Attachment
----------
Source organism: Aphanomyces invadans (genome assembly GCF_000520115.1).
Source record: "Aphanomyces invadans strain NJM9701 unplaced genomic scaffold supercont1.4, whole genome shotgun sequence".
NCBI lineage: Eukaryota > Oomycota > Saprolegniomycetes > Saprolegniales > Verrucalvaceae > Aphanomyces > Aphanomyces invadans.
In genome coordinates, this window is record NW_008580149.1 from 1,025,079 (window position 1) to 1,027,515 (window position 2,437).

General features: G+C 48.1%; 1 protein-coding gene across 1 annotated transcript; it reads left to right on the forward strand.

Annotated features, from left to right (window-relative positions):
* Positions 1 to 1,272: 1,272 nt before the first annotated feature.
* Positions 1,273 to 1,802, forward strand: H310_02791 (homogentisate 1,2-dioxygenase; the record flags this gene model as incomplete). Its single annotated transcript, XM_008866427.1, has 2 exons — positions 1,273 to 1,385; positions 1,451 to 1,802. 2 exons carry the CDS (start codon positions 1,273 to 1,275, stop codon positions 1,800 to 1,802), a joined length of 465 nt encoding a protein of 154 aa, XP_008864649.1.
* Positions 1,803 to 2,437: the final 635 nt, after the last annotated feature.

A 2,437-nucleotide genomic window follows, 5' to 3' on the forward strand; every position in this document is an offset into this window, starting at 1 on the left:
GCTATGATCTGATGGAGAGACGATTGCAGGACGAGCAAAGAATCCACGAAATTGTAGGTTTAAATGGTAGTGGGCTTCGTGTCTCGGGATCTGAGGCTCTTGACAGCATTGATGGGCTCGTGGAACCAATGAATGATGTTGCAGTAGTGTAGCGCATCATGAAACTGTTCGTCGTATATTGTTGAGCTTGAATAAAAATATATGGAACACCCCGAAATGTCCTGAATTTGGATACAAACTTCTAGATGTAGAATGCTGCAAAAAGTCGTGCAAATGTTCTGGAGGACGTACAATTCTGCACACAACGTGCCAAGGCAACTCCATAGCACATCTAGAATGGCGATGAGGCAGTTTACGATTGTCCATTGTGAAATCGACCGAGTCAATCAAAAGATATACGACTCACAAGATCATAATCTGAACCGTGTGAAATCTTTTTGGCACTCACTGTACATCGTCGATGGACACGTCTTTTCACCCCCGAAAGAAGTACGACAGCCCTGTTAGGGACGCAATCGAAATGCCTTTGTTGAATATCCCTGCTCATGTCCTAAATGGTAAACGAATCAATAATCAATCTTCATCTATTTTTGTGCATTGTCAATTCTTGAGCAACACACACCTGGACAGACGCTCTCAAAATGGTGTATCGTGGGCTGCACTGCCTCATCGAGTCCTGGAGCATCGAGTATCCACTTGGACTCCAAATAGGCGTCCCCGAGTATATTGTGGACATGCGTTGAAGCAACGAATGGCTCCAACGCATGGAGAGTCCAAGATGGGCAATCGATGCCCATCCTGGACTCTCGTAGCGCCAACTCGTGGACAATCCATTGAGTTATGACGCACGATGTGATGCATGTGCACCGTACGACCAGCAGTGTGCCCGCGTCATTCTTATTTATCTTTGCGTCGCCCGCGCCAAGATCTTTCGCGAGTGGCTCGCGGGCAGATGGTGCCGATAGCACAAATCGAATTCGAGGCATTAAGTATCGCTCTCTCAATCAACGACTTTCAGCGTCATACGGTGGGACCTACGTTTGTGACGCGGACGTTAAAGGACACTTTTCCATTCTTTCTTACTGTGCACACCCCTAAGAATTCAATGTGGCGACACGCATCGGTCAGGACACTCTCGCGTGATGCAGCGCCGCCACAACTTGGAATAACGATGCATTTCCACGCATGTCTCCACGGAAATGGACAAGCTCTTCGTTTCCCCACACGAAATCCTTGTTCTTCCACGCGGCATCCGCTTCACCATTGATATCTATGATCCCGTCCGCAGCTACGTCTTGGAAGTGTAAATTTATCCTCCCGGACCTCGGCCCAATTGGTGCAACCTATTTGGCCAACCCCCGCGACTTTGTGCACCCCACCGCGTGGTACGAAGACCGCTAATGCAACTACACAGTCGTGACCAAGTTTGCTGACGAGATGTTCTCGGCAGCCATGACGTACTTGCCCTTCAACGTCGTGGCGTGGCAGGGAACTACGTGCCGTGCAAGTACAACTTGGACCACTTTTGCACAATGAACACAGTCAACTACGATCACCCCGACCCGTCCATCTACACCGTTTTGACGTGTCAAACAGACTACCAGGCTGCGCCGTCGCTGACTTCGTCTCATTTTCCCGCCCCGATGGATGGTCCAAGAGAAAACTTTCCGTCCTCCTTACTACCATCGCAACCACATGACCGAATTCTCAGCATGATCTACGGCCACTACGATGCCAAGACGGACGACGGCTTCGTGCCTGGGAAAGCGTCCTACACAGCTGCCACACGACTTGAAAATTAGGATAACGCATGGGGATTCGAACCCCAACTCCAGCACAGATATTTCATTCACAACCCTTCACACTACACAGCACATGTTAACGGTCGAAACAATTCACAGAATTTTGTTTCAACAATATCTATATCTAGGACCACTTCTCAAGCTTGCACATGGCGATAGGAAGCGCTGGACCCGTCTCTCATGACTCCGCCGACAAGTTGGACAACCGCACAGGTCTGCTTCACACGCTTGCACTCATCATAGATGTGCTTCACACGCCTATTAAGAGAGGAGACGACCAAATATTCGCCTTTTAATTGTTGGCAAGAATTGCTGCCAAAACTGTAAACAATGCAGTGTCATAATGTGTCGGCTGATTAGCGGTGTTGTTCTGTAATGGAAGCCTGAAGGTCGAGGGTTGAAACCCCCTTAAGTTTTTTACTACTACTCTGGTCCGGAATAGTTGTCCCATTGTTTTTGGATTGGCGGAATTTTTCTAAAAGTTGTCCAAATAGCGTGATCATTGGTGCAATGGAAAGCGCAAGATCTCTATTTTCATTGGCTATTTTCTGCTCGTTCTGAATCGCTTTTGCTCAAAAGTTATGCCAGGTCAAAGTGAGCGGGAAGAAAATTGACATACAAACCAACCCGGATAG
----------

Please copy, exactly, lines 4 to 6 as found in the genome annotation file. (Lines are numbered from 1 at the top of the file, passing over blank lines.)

In genome coordinates, this window is record NW_008580149.1 from 1,025,079 (window position 1) to 1,027,515 (window position 2,437).

General features: G+C 48.1%; 1 protein-coding gene across 1 annotated transcript; it reads left to right on the forward strand.

Annotated features, from left to right (window-relative positions):